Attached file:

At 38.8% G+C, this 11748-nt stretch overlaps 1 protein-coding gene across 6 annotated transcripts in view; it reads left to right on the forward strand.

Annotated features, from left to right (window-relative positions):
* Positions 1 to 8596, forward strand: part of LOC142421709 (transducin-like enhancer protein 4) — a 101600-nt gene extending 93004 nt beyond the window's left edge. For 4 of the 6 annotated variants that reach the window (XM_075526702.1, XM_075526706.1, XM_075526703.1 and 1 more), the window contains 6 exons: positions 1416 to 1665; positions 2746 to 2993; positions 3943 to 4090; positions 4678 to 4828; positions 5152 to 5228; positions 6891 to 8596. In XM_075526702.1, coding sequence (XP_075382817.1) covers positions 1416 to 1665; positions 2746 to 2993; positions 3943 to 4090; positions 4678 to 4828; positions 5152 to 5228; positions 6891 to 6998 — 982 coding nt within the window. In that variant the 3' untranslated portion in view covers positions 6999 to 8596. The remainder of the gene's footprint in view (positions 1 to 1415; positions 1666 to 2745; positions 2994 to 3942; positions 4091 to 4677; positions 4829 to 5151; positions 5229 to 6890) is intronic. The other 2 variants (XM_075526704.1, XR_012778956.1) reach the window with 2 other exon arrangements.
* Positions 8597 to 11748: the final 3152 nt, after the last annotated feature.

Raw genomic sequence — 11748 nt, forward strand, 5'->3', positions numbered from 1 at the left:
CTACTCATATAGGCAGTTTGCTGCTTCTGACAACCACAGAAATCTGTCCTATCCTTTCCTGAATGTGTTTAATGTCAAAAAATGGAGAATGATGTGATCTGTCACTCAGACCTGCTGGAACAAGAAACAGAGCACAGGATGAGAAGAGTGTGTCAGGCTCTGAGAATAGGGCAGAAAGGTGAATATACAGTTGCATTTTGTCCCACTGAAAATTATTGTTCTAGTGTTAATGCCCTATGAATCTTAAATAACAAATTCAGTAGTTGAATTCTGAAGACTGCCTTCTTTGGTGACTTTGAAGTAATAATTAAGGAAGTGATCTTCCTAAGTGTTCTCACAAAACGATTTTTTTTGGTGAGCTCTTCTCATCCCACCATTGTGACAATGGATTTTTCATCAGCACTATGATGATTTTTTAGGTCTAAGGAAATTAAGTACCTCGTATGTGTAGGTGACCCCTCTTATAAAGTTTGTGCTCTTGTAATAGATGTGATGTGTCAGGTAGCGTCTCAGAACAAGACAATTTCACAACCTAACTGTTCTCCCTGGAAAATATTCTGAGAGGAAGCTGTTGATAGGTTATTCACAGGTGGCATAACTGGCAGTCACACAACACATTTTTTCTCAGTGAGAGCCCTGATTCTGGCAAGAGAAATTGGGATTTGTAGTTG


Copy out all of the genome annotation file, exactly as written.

At 38.8% G+C, this 11748-nt stretch overlaps 1 protein-coding gene across 6 annotated transcripts in view; it reads left to right on the forward strand.

Annotated features, from left to right (window-relative positions):
* Positions 1 to 8596, forward strand: part of LOC142421709 (transducin-like enhancer protein 4) — a 101600-nt gene extending 93004 nt beyond the window's left edge. For 4 of the 6 annotated variants that reach the window (XM_075526702.1, XM_075526706.1, XM_075526703.1 and 1 more), the window contains 6 exons: positions 1416 to 1665; positions 2746 to 2993; positions 3943 to 4090; positions 4678 to 4828; positions 5152 to 5228; positions 6891 to 8596. In XM_075526702.1, coding sequence (XP_075382817.1) covers positions 1416 to 1665; positions 2746 to 2993; positions 3943 to 4090; positions 4678 to 4828; positions 5152 to 5228; positions 6891 to 6998 — 982 coding nt within the window. In that variant the 3' untranslated portion in view covers positions 6999 to 8596. The remainder of the gene's footprint in view (positions 1 to 1415; positions 1666 to 2745; positions 2994 to 3942; positions 4091 to 4677; positions 4829 to 5151; positions 5229 to 6890) is intronic. The other 2 variants (XM_075526704.1, XR_012778956.1) reach the window with 2 other exon arrangements.
* Positions 8597 to 11748: the final 3152 nt, after the last annotated feature.

Raw genomic sequence — 11748 nt, forward strand, 5'->3', positions numbered from 1 at the left:
CTACTCATATAGGCAGTTTGCTGCTTCTGACAACCACAGAAATCTGTCCTATCCTTTCCTGAATGTGTTTAATGTCAAAAAATGGAGAATGATGTGATCTGTCACTCAGACCTGCTGGAACAAGAAACAGAGCACAGGATGAGAAGAGTGTGTCAGGCTCTGAGAATAGGGCAGAAAGGTGAATATACAGTTGCATTTTGTCCCACTGAAAATTATTGTTCTAGTGTTAATGCCCTATGAATCTTAAATAACAAATTCAGTAGTTGAATTCTGAAGACTGCCTTCTTTGGTGACTTTGAAGTAATAATTAAGGAAGTGATCTTCCTAAGTGTTCTCACAAAACGATTTTTTTTGGTGAGCTCTTCTCATCCCACCATTGTGACAATGGATTTTTCATCAGCACTATGATGATTTTTTAGGTCTAAGGAAATTAAGTACCTCGTATGTGTAGGTGACCCCTCTTATAAAGTTTGTGCTCTTGTAATAGATGTGATGTGTCAGGTAGCGTCTCAGAACAAGACAATTTCACAACCTAACTGTTCTCCCTGGAAAATATTCTGAGAGGAAGCTGTTGATAGGTTATTCACAGGTGGCATAACTGGCAGTCACACAACACATTTTTTCTCAGTGAGAGCCCTGATTCTGGCAAGAGAAATTGGGATTTGTAGTTG